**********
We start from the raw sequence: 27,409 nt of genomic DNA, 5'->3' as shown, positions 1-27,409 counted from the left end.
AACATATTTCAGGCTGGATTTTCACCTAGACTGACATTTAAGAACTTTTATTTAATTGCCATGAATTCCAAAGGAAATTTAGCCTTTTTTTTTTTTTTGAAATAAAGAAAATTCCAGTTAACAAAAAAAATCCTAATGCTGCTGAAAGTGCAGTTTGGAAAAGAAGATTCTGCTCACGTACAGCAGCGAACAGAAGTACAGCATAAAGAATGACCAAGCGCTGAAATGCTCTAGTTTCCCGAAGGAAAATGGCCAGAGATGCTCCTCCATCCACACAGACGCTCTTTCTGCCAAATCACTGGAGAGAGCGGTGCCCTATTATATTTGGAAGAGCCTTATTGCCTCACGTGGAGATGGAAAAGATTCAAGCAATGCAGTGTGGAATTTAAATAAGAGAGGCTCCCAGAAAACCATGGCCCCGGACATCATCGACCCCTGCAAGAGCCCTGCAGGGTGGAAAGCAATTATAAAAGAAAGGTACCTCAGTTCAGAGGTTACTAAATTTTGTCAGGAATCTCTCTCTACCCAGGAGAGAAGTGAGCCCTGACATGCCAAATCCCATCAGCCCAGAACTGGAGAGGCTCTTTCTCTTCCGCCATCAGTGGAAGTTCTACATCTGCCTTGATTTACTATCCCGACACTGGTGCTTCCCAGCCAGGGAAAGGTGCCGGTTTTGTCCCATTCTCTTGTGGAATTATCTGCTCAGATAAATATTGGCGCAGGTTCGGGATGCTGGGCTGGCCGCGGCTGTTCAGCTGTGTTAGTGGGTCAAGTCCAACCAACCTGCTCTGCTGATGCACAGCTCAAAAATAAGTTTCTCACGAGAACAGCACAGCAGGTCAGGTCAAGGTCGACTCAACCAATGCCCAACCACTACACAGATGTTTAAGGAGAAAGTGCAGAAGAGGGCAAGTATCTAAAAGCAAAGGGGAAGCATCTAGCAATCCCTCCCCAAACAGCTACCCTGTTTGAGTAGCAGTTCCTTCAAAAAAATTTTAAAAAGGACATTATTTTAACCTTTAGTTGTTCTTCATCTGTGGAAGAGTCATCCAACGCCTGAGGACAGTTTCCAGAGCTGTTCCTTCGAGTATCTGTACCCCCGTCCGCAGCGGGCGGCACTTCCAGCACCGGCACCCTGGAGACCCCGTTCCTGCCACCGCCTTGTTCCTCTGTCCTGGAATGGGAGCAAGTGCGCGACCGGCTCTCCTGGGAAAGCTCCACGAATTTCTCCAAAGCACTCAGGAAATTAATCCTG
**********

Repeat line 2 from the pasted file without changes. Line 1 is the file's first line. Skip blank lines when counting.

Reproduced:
AACATATTTCAGGCTGGATTTTCACCTAGACTGACATTTAAGAACTTTTATTTAATTGCCATGAATTCCAAAGGAAATTTAGCCTTTTTTTTTTTTTTGAAATAAAGAAAATTCCAGTTAACAAAAAAAATCCTAATGCTGCTGAAAGTGCAGTTTGGAAAAGAAGATTCTGCTCACGTACAGCAGCGAACAGAAGTACAGCATAAAGAATGACCAAGCGCTGAAATGCTCTAGTTTCCCGAAGGAAAATGGCCAGAGATGCTCCTCCATCCACACAGACGCTCTTTCTGCCAAATCACTGGAGAGAGCGGTGCCCTATTATATTTGGAAGAGCCTTATTGCCTCACGTGGAGATGGAAAAGATTCAAGCAATGCAGTGTGGAATTTAAATAAGAGAGGCTCCCAGAAAACCATGGCCCCGGACATCATCGACCCCTGCAAGAGCCCTGCAGGGTGGAAAGCAATTATAAAAGAAAGGTACCTCAGTTCAGAGGTTACTAAATTTTGTCAGGAATCTCTCTCTACCCAGGAGAGAAGTGAGCCCTGACATGCCAAATCCCATCAGCCCAGAACTGGAGAGGCTCTTTCTCTTCCGCCATCAGTGGAAGTTCTACATCTGCCTTGATTTACTATCCCGACACTGGTGCTTCCCAGCCAGGGAAAGGTGCCGGTTTTGTCCCATTCTCTTGTGGAATTATCTGCTCAGATAAATATTGGCGCAGGTTCGGGATGCTGGGCTGGCCGCGGCTGTTCAGCTGTGTTAGTGGGTCAAGTCCAACCAACCTGCTCTGCTGATGCACAGCTCAAAAATAAGTTTCTCACGAGAACAGCACAGCAGGTCAGGTCAAGGTCGACTCAACCAATGCCCAACCACTACACAGATGTTTAAGGAGAAAGTGCAGAAGAGGGCAAGTATCTAAAAGCAAAGGGGAAGCATCTAGCAATCCCTCCCCAAACAGCTACCCTGTTTGAGTAGCAGTTCCTTCAAAAAAATTTTAAAAAGGACATTATTTTAACCTTTAGTTGTTCTTCATCTGTGGAAGAGTCATCCAACGCCTGAGGACAGTTTCCAGAGCTGTTCCTTCGAGTATCTGTACCCCCGTCCGCAGCGGGCGGCACTTCCAGCACCGGCACCCTGGAGACCCCGTTCCTGCCACCGCCTTGTTCCTCTGTCCTGGAATGGGAGCAAGTGCGCGACCGGCTCTCCTGGGAAAGCTCCACGAATTTCTCCAAAGCACTCAGGAAATTAATCCTG